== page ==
Egypt's tourism-terrorism nightmare continues, and - with every bloody event - seems to get inexorably worse.
The mix of Arab and Western influences attracts tourists to Sharm
The bombings in Sharm al-Sheikh are just the latest in a string of atrocities targeting Egypt's vital tourist industry.
The first examples came in 1992-94 - sporadic ambushes and bombings carried out by a small hardline militant group, known for its brutality, called the Gamaa Islamiya or Islamic group.
It may have claimed few lives, but the bloodshed caused a significant drop in visitor numbers - about 800,000 fewer than a yearly total of 3.3m before the attacks.
That still meant that 2.5m travellers were adventurous enough to visit Egypt's cultural and historic highlights, even if the nature of many people's visits had changed.
Tourists were discouraged from mingling with the locals or going off the beaten track.
The government also launched a massive crackdown of Islamist supporters, and armed guards at tourist sites became the norm.
But there was much worse to come.
In 1996, gunmen attacked a group of Greek tourists waiting outside a Cairo hotel, apparently mistaking them for Israelis. Nineteen were killed and 17 wounded.
And a year later, a bomb exploded outside the Egyptian museum in Cairo, killing nine German tourists.
Then came the coup de grace, gunmen systematically slaughtering 58 tourists and three policemen at the Hatshepsut temple in Luxor, at the heart of Upper Egypt's pharaonic archaeological treasures.
The Hilton in Taba was hit by an explosion in October 2004
The temple was somewhere which might have been on any visitor's agenda.
And the picture of terrified tourists scrambling for cover behind 3,500-year-old columns caused mass cancellations of holiday bookings to Egypt.
It took the country's tourist industry many years to recover from these blows.
The recovery was helped by the fact that it seemed the Gamaa Islamiya was beaten; its leaders were jailed, and, fragmented, it suspended attacks on civilians.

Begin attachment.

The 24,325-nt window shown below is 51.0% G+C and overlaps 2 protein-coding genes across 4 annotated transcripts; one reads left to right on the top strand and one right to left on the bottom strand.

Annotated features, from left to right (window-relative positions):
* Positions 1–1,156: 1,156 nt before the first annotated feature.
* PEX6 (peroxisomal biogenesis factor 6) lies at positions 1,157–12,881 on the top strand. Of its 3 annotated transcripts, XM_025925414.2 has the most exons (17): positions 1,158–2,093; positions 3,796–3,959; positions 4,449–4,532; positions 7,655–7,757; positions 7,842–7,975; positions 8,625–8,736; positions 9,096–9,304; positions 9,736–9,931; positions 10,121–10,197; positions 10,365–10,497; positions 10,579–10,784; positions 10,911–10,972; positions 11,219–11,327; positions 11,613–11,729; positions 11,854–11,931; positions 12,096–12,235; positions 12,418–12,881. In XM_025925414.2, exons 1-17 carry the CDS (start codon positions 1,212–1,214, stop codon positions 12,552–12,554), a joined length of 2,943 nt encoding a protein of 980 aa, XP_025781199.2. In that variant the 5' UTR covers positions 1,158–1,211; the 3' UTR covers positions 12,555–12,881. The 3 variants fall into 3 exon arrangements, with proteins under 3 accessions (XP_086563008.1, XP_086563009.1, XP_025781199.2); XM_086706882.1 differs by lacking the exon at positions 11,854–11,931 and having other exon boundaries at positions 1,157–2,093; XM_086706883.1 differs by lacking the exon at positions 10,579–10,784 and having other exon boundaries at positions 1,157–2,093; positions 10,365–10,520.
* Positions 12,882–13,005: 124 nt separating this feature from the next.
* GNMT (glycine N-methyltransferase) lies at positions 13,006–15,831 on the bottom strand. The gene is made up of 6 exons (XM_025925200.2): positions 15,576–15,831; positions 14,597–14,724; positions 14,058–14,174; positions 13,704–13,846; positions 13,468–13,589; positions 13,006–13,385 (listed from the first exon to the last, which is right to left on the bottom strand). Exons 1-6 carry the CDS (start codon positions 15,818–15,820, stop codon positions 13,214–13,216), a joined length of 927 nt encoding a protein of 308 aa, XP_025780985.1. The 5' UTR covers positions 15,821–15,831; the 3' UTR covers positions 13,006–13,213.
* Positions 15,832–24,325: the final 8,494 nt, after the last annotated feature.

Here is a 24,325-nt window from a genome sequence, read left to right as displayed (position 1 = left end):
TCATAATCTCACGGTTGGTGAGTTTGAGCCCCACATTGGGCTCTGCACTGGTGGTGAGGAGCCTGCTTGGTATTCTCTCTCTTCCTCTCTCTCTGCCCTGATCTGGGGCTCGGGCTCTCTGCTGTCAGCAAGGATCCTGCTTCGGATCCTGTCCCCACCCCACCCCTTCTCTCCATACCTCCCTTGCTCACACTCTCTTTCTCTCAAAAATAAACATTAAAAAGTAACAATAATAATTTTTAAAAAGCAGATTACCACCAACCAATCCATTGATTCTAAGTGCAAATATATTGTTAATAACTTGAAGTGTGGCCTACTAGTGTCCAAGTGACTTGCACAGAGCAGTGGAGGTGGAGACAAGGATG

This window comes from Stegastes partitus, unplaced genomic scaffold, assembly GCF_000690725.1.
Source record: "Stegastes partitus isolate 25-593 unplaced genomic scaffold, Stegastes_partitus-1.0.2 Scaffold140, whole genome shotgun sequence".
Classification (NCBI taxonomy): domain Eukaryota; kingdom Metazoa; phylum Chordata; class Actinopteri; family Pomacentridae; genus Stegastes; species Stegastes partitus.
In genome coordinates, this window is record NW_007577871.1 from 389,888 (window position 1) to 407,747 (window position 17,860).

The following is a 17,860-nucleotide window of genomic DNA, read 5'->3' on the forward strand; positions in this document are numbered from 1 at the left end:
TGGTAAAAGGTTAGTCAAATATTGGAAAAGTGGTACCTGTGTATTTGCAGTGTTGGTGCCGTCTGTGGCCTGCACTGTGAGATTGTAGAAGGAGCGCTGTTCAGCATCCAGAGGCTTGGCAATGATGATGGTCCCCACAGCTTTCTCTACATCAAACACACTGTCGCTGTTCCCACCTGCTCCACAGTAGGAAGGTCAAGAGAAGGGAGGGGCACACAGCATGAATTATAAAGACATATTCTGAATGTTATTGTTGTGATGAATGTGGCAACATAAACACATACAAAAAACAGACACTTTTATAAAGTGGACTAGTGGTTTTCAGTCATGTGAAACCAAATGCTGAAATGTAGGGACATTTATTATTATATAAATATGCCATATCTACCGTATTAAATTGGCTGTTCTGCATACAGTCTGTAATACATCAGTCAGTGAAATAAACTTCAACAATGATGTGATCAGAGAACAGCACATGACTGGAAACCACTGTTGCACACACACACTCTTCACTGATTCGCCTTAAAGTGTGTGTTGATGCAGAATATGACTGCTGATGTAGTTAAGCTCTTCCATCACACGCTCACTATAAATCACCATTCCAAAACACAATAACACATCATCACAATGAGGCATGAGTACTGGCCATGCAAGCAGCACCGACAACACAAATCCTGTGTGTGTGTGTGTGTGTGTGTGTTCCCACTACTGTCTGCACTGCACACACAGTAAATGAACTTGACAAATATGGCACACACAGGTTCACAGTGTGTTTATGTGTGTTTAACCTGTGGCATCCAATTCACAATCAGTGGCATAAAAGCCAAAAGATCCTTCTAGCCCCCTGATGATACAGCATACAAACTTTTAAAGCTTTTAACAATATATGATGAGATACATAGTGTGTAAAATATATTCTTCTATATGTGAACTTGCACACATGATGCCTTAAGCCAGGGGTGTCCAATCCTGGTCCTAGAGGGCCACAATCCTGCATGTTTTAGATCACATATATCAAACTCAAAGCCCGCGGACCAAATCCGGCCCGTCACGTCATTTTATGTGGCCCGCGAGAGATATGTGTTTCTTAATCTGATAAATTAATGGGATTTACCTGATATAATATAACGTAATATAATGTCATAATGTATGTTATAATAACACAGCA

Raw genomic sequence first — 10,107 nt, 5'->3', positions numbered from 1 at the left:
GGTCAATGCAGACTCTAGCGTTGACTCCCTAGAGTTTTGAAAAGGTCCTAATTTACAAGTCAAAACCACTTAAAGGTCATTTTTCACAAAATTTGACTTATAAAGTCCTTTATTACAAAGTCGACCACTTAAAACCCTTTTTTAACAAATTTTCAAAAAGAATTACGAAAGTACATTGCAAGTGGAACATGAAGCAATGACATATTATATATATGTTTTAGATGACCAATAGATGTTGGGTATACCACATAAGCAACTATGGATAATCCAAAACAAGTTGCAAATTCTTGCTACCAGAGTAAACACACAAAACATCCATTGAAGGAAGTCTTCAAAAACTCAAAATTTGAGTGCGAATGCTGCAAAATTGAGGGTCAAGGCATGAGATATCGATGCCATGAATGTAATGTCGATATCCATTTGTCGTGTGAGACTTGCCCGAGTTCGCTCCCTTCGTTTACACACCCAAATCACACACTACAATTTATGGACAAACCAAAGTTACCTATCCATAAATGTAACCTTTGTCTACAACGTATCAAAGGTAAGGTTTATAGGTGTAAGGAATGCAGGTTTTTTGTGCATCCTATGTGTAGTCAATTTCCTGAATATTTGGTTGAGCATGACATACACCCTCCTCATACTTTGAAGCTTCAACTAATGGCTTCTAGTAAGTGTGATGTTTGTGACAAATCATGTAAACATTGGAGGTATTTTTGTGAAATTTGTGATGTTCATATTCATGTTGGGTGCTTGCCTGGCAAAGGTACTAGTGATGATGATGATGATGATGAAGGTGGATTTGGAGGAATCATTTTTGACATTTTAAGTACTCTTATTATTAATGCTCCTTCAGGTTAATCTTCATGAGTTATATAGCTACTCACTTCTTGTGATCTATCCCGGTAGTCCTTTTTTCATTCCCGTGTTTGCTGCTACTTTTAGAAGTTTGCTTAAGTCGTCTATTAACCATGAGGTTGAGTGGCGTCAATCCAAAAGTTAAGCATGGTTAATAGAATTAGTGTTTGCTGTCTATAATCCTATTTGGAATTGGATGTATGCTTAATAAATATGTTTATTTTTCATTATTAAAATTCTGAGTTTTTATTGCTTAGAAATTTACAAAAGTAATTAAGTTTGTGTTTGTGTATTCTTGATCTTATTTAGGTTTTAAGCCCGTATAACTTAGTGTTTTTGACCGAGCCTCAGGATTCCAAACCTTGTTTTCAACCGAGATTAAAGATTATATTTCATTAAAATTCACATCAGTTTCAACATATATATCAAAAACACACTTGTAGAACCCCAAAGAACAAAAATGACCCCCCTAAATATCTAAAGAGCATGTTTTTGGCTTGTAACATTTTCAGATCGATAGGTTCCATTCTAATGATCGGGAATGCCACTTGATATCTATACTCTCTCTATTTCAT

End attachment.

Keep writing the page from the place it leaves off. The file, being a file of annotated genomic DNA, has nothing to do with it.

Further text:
Come the new millennium - despite the global tourism downturn caused by the 11 September attacks - Egypt was once again a popular tourist destination.
More than 5m visitors were coming to the country, about a quarter of them drawn to the newly-developed resort of Sharm al-Sheikh.
It seemed like any other modern holiday paradise: wonderful facilities, great watersports, amazing diving opportunities and a friendly atmosphere with welcoming locals.
Most of all Sharm - as it became known - seemed safe, despite the troubled times in surrounding areas.
That was because it was located right at the tip of the Sinai peninsula, apparently insulated by mountains and desert from the teeming population centres that bred Islamic militancy stoked by a repressive security regime.
Return to violence
Then came the October 2004 attacks that deliberately targeted Israeli tourists flocking to the Sinai for the Sukkot holiday.
Unlike the 1990s attacks, the Taba-Nuweiba bombings were seen not so much as an attack on Egypt's tourist industry, but rather on the eastern Sinai resorts that had become a playground for Israeli tourists.
In other words it seemed to be a response to the violence in the Israeli-Palestinian sphere. That said the 34 dead included Egyptians, Italians and Russians, as well as at least 12 Israelis.
Many fewer Israelis have since returned to Sinai - in fact Israeli resorts on the Mediterranean have been enjoying a significant revival this summer.
But nevertheless, the evidence was that Sharm al-Sheikh was not seen as a likely target by the unlucky tourists and resort workers thronging the town on Friday night.